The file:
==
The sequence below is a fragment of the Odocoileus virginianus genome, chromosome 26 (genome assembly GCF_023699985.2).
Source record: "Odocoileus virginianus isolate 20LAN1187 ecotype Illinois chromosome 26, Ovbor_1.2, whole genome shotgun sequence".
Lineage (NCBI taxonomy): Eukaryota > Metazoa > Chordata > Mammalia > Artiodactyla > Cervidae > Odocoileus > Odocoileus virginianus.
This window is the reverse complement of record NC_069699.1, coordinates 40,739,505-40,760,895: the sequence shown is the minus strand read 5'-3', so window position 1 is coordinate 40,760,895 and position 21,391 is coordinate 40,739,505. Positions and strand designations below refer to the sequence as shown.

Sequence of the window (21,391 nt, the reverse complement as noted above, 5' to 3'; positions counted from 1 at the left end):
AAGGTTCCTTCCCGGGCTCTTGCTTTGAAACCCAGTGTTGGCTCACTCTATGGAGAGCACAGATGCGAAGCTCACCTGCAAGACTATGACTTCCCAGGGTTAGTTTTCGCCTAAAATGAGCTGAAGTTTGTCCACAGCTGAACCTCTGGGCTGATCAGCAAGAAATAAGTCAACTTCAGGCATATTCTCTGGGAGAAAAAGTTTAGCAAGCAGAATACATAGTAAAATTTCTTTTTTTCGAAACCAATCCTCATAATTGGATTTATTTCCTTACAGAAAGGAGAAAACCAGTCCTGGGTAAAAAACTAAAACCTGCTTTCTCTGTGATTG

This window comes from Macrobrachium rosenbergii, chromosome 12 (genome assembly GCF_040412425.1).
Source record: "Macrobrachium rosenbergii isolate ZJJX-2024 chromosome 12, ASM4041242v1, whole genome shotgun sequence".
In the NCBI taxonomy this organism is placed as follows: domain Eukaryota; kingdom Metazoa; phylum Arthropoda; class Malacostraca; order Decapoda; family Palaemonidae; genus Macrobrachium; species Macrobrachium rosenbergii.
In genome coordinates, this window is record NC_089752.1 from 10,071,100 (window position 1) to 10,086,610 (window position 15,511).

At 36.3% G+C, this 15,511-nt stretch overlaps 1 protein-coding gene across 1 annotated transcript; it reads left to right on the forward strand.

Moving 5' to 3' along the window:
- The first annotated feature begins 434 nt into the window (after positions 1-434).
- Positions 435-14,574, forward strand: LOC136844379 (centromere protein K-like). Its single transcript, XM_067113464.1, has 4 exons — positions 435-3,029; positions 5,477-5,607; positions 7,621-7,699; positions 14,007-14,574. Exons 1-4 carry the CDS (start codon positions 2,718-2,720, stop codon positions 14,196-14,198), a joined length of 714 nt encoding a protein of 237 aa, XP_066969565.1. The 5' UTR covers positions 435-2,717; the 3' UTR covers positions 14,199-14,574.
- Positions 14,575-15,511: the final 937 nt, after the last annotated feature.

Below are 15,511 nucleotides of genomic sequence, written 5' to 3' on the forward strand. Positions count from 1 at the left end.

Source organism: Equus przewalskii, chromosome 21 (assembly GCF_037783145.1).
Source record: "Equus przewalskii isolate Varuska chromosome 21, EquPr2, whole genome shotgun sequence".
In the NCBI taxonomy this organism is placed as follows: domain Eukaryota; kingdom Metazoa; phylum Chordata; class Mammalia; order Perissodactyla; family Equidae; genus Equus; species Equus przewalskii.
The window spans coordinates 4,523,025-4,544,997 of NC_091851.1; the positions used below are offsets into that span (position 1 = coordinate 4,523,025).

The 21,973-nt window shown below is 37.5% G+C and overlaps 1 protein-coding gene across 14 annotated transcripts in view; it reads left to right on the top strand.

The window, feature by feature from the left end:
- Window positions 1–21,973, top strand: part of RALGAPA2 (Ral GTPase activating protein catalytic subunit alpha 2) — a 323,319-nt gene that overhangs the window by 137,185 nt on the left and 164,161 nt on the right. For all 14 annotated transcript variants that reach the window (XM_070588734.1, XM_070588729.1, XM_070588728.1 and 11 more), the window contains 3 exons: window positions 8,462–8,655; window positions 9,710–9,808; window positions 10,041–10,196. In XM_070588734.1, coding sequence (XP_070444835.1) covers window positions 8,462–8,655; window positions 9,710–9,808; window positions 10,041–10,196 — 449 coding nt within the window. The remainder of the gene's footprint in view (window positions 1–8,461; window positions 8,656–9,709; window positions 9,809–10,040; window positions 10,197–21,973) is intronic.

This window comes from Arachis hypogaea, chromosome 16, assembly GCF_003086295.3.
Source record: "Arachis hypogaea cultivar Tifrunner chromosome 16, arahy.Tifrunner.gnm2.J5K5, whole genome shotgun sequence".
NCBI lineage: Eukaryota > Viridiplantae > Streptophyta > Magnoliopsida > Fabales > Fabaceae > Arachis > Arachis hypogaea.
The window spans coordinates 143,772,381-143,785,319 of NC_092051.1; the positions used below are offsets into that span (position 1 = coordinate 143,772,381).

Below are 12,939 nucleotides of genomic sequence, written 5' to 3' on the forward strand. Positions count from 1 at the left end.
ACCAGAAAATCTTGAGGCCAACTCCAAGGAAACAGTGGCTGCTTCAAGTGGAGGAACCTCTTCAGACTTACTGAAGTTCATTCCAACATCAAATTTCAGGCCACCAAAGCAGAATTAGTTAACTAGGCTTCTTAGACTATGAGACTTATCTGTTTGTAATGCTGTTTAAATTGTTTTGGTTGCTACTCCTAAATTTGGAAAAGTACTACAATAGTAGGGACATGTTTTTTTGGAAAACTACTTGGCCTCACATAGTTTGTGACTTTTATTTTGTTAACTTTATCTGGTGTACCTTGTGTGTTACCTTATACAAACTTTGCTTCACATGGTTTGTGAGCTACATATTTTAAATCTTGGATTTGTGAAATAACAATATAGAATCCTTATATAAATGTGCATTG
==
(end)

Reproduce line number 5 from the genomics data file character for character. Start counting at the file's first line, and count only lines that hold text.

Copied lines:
Sequence of the window (21,391 nt, the reverse complement as noted above, 5' to 3'; positions counted from 1 at the left end):